ABSTRACT: The current study investigated the association between the acceptability of parentchild aggression, as demonstrated in a new analog measure, and self-reported support for spanking and mothers' child abuse potential. The connection between the analog of acceptability of parent-child aggression and attitudes toward children was also investigated. The Adult Adolescent Parenting Inventory - 2 (AAPI-2) Inappropriate Expectations Scale was designated as a measure of attitudes toward children and the Child Abuse Potential Inventory (CAPI) was used as a measure of abuse potential. The Attitudes Toward Spanking/Slapping My Child Scale (ATS) was the self-report measure of acceptability of parent-child aggression. Following a pilot evaluation, the analog ultimately contained eight video segments, three portraying physical discipline and five depicting child physical abuse. Participants were instructed to terminate the video when they considered the scene abusive, based on the idea that longer delay would reflect greater acceptance of parent-child aggression. The analog and self-report measures were dministered to a sample of 70 mothers as part of a larger parenting study. Correlational analysis indicated there are significant relationships among mothers' child abuse potential, acceptability of parent-child aggression, and attitudes toward children. Mothers who endorsed attitudes that were more devaluing of children also showed more acceptability of parent-child aggression, when measured with the self-report (ATS) or the analog. The acceptability of parent-child aggression, either with the analog or self-report, was also associated with child abuse potential. Results indicate that the analog measure does have a positive association with self-report. Unexpectedly, child abuse potential as not associated with participants' distinction between abuse videos and discipline videos. Implications of this study include needing to understand factors that prompt some mothers to view all parent-child aggression as abuse whereas some mothers view all aggression as discipline. Findings support previous literature indicating that analog measures are a promising way to measure sensitive constructs that are subject to response bias. Master of Science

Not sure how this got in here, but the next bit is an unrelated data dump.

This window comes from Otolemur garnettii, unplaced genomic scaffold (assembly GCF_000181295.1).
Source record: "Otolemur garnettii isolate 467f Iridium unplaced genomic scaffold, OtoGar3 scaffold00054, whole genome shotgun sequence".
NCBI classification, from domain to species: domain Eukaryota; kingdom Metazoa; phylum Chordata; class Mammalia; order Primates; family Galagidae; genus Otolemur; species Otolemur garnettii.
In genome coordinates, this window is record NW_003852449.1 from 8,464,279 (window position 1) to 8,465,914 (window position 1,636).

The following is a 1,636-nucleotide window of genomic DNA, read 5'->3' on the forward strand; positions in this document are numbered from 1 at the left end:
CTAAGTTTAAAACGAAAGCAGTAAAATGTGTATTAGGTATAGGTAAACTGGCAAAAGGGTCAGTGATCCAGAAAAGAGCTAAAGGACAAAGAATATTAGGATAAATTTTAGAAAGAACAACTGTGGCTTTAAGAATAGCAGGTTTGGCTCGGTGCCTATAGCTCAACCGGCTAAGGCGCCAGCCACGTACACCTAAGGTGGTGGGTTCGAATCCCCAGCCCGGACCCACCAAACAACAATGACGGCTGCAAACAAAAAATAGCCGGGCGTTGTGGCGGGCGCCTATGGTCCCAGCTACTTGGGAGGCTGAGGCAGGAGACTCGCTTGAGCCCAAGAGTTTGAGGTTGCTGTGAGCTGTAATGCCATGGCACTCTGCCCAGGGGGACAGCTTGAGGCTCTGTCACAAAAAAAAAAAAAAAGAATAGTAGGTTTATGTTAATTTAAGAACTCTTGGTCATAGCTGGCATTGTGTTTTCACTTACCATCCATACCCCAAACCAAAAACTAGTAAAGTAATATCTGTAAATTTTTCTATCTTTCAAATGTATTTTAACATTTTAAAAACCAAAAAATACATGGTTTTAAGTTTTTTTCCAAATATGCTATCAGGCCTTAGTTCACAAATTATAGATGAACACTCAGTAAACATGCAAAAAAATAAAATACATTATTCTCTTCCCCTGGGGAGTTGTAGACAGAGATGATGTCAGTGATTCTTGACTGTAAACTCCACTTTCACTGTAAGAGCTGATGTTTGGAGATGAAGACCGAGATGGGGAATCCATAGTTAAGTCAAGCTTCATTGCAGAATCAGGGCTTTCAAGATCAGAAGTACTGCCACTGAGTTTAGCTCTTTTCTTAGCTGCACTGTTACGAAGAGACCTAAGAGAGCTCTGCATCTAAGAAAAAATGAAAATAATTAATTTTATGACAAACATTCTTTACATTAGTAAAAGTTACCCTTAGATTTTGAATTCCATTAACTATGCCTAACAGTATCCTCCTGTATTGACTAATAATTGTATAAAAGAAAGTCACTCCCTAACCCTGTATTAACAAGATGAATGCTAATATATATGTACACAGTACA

Original: University of Utah J. Willard Marriott Library Special Collections.